“This creature could not have survived just floating in the cold for so long unless he had only been there a short while.  He must have been in a vessel.  He must have been thrown from it somehow.  But there were no vessels anywhere nearby.  And we had not the fuel to go searching.  Done was done.  I had brought him aboard.  And I knew what he was and where he came from.  And it was within our means to reach his home and return him to it and sail away.  But the first mate feared one thing.  What if the vessel was still out there?  What if this creature’s people were in it?  What if in the time that we have let them be, they have advanced to have ships and weapons?”

I and the rest of the crew in the brig were silent.  Myths and legends were one thing to fear, but after having just ended a war with one people, it was terrifying to think we might make an enemy of another one, one we had never imagined.  I looked at the ogern in his cell.  He looked different to me now.  Dangerous, not for bite or sting, not for what pain he might bring upon me, but what he bring upon my people.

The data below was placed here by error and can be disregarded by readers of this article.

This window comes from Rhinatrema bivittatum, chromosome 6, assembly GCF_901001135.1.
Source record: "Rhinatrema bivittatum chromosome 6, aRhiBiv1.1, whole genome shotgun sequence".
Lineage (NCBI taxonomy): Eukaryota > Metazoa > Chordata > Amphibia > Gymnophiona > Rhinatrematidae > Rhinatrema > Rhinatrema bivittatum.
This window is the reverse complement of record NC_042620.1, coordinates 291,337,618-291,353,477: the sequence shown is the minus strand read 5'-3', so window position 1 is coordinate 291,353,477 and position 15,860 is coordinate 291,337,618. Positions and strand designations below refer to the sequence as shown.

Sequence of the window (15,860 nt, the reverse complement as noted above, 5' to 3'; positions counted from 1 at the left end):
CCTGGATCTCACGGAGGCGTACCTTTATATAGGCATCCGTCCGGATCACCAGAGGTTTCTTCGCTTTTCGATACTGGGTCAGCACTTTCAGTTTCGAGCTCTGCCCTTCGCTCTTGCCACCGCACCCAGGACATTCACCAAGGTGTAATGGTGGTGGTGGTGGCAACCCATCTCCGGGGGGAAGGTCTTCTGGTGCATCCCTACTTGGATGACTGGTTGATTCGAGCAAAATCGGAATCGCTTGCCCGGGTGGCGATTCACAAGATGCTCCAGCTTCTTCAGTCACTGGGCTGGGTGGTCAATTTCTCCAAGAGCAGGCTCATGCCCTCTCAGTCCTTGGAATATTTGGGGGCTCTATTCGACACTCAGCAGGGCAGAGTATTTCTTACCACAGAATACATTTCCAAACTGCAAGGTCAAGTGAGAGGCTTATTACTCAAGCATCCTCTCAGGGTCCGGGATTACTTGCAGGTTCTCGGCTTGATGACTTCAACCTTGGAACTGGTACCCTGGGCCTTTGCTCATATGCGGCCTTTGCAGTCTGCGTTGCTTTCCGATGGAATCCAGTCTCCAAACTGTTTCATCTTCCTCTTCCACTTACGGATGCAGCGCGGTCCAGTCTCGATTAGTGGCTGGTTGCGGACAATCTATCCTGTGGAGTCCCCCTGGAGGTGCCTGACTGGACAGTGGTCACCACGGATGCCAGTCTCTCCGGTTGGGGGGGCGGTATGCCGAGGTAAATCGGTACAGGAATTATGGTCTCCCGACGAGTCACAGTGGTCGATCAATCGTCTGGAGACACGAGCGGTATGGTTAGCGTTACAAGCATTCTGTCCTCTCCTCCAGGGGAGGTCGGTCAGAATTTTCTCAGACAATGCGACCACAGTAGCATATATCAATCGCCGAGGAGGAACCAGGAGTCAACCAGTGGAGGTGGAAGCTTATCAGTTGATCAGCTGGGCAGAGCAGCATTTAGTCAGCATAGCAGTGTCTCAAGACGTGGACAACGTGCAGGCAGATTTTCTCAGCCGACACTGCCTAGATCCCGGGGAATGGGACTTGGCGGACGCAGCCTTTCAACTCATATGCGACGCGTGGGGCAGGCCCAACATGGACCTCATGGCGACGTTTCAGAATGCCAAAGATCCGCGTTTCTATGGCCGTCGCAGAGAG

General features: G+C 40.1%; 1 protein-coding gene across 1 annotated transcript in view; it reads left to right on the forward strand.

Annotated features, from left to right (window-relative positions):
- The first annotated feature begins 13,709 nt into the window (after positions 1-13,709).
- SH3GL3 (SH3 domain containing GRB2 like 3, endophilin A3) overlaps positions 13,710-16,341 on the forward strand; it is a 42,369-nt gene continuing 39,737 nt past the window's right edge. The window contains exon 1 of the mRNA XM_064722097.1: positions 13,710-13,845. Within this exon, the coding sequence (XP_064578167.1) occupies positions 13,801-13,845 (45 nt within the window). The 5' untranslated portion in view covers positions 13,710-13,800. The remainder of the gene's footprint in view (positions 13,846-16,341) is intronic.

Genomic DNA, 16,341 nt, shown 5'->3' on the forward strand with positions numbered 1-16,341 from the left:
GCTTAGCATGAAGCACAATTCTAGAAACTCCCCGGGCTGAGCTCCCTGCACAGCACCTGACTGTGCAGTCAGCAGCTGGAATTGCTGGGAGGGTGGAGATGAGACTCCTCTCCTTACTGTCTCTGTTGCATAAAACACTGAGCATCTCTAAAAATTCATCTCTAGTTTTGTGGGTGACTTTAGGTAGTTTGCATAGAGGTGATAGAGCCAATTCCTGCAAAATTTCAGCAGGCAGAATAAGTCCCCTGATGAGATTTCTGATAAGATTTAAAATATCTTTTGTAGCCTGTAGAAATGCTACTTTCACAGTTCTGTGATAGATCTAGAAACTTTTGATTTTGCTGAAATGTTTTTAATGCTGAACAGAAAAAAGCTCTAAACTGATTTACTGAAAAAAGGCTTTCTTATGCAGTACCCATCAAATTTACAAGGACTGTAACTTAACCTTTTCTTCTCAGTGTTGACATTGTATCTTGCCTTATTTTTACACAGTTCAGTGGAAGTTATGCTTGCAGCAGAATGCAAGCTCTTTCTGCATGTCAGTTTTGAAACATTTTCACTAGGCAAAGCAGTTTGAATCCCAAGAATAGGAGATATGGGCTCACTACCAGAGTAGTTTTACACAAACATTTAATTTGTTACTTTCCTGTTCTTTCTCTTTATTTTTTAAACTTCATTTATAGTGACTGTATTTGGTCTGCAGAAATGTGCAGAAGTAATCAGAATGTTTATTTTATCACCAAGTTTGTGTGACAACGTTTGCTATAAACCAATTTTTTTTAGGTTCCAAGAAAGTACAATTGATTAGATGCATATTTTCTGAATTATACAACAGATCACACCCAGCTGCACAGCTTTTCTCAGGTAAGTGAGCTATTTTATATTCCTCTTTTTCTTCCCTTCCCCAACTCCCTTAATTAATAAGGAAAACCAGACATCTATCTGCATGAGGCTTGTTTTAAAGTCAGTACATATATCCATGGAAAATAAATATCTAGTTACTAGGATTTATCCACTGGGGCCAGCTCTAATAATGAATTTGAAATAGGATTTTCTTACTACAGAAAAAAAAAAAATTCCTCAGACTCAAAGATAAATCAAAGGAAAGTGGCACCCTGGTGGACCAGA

“This creature’s home is an island so remote that we have not sailed past it since those barbaric times,” the captain said.  “We have let them be.  It is a wise directive, do you not think?  To let them be, let them rise up from ignorance into wisdom on their own, from barbarism into benevolence, from one island to the world.”

“You are assuming they would rise to their better natures,” I said.  “Civilized peoples do not always do so.  We did not.”

“Perhaps this is our second chance,” the captain said.

“You were hoping to establish relations with these people?  But you didn’t even come to see him.”

“I had planned to ask you along.  I knew you were building a rapport with him.   The climate of their land should be benign to us.”

“My first mate stopped trusting me, you see,” the captain said.  “He thought I was being reckless.  We do not yet trust ourselves to be reasonable and rational, appropriately cautious, appropriately noble.  And if we do not yet trust ourselves, how can we trust others?”  He looked over at the cell containing the ogern.

“Myths never change.  But this creature is no myth, no beast, no ogern from the depths coming to steal our souls or eat our young.”